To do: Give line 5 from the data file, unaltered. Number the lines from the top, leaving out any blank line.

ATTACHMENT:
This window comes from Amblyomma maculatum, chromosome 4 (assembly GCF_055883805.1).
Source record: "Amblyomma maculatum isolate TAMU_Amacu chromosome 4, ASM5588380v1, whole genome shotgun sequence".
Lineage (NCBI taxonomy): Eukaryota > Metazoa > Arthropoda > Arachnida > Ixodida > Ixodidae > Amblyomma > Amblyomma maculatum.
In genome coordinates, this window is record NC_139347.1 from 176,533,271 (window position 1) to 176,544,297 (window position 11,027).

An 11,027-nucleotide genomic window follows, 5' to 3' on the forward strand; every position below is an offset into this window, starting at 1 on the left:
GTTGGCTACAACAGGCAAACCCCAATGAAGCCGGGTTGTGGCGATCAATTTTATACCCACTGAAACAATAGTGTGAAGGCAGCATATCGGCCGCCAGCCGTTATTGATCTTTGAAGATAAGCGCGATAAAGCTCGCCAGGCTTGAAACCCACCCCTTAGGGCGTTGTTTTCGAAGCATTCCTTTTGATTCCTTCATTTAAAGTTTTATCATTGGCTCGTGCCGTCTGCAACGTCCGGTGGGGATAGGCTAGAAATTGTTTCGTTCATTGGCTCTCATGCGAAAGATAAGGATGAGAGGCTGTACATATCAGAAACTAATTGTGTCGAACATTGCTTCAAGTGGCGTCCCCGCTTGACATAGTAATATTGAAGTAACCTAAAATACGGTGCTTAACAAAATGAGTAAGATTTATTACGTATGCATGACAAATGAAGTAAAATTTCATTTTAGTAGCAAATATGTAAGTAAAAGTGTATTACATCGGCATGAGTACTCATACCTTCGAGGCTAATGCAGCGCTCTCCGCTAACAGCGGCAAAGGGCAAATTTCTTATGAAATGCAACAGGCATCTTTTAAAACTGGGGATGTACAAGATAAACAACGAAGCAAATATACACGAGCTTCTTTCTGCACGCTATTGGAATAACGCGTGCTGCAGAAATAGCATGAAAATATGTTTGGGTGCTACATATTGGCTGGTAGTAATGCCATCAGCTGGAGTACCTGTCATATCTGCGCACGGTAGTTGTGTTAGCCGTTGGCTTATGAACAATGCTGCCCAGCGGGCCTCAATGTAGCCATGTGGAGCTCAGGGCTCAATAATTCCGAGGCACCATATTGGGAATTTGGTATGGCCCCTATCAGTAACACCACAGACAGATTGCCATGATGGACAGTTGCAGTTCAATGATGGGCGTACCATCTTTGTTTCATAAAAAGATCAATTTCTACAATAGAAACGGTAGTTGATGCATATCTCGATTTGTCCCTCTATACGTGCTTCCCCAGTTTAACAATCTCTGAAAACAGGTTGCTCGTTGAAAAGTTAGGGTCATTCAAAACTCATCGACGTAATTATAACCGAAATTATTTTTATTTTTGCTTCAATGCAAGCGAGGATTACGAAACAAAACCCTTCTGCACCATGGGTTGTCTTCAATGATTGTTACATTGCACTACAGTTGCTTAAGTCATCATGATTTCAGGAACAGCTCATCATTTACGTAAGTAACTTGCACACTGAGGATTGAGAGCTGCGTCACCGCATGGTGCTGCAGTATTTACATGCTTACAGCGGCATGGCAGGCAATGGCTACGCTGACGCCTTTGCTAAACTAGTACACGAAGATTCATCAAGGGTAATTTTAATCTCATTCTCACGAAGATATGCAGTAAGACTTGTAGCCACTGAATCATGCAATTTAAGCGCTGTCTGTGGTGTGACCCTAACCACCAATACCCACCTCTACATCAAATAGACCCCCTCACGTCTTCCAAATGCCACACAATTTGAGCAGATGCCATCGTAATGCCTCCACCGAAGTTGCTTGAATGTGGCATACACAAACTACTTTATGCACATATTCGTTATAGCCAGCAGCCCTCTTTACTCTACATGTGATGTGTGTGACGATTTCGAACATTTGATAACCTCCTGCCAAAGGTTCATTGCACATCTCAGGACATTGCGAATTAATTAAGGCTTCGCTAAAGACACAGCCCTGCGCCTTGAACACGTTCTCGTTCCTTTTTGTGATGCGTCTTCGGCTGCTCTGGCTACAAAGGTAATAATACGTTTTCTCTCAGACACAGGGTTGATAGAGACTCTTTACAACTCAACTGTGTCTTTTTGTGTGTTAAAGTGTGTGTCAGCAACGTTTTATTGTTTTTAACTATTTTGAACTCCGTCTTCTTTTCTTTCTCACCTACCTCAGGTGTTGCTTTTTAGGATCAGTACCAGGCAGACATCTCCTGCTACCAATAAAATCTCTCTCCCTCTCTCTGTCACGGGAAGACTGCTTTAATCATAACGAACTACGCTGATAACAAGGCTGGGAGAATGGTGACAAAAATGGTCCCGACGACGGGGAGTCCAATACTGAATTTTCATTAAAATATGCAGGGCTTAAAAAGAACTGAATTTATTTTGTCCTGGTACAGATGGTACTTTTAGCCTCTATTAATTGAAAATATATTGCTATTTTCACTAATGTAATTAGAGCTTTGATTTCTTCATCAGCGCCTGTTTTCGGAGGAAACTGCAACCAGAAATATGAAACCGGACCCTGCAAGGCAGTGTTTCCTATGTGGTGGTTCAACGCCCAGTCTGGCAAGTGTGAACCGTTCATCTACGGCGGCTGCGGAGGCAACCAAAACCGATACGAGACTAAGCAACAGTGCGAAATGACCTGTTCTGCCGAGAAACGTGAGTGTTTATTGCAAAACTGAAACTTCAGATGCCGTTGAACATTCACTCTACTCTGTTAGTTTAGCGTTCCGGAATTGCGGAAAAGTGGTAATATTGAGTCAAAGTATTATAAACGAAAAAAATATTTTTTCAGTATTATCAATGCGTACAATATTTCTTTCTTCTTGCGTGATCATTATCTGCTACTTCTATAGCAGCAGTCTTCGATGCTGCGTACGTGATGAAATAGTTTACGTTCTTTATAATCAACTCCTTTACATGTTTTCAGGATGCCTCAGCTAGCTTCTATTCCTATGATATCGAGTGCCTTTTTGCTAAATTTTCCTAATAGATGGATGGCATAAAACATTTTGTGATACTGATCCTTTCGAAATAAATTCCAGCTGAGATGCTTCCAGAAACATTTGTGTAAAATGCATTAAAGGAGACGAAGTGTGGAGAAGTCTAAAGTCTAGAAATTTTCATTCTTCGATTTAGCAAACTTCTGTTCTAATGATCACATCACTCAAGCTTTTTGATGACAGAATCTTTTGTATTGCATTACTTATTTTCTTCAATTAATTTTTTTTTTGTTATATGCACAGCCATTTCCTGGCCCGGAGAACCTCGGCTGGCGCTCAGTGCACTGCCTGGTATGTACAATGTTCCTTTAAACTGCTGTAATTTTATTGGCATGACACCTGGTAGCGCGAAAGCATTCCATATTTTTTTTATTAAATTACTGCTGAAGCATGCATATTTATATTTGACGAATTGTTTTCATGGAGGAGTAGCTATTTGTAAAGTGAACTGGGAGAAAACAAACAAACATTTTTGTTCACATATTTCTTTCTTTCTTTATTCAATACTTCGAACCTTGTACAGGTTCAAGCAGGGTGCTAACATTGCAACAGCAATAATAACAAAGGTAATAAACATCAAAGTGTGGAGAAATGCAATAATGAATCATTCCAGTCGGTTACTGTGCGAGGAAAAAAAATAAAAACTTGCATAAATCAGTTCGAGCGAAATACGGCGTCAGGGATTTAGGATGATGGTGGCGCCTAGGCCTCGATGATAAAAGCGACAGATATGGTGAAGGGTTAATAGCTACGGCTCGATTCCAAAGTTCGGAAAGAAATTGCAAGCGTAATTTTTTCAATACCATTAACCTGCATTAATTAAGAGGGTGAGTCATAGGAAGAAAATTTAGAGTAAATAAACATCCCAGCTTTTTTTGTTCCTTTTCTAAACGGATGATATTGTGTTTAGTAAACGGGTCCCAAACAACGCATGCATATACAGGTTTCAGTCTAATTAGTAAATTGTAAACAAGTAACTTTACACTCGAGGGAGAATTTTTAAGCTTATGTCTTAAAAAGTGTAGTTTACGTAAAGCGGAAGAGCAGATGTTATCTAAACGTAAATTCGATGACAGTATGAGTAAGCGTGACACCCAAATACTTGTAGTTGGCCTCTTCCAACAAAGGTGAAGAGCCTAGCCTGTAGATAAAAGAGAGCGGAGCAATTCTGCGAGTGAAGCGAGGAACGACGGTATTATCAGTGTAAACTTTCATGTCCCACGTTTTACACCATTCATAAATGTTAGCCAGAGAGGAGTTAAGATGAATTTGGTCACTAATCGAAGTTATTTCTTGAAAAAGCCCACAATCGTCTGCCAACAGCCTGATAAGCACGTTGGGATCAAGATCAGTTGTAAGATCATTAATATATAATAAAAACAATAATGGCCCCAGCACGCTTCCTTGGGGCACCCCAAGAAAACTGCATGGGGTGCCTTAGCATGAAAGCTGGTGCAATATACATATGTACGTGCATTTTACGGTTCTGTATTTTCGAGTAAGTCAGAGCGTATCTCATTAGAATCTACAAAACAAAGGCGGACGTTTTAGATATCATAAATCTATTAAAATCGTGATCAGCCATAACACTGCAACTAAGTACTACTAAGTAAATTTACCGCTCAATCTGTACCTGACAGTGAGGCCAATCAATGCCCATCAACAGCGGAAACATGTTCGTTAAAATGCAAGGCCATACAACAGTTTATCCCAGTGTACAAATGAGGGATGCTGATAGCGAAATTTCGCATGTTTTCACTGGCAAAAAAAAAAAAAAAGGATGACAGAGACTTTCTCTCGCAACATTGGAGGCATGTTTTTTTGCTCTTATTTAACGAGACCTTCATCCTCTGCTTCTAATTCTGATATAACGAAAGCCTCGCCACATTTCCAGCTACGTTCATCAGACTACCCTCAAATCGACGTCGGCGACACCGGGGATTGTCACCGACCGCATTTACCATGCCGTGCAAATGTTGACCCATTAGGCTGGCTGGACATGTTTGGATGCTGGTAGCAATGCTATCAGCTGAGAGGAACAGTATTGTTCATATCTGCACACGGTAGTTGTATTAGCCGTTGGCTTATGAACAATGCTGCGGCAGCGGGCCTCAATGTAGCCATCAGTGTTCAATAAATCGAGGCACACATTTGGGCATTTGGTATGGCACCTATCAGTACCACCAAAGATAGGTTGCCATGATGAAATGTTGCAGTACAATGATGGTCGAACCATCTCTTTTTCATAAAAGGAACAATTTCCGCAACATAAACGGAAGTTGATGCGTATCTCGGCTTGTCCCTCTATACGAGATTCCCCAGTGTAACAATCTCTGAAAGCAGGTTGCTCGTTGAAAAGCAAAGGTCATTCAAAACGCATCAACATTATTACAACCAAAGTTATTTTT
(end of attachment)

An 11,027-nucleotide genomic window follows, 5' to 3' on the forward strand; every position below is an offset into this window, starting at 1 on the left: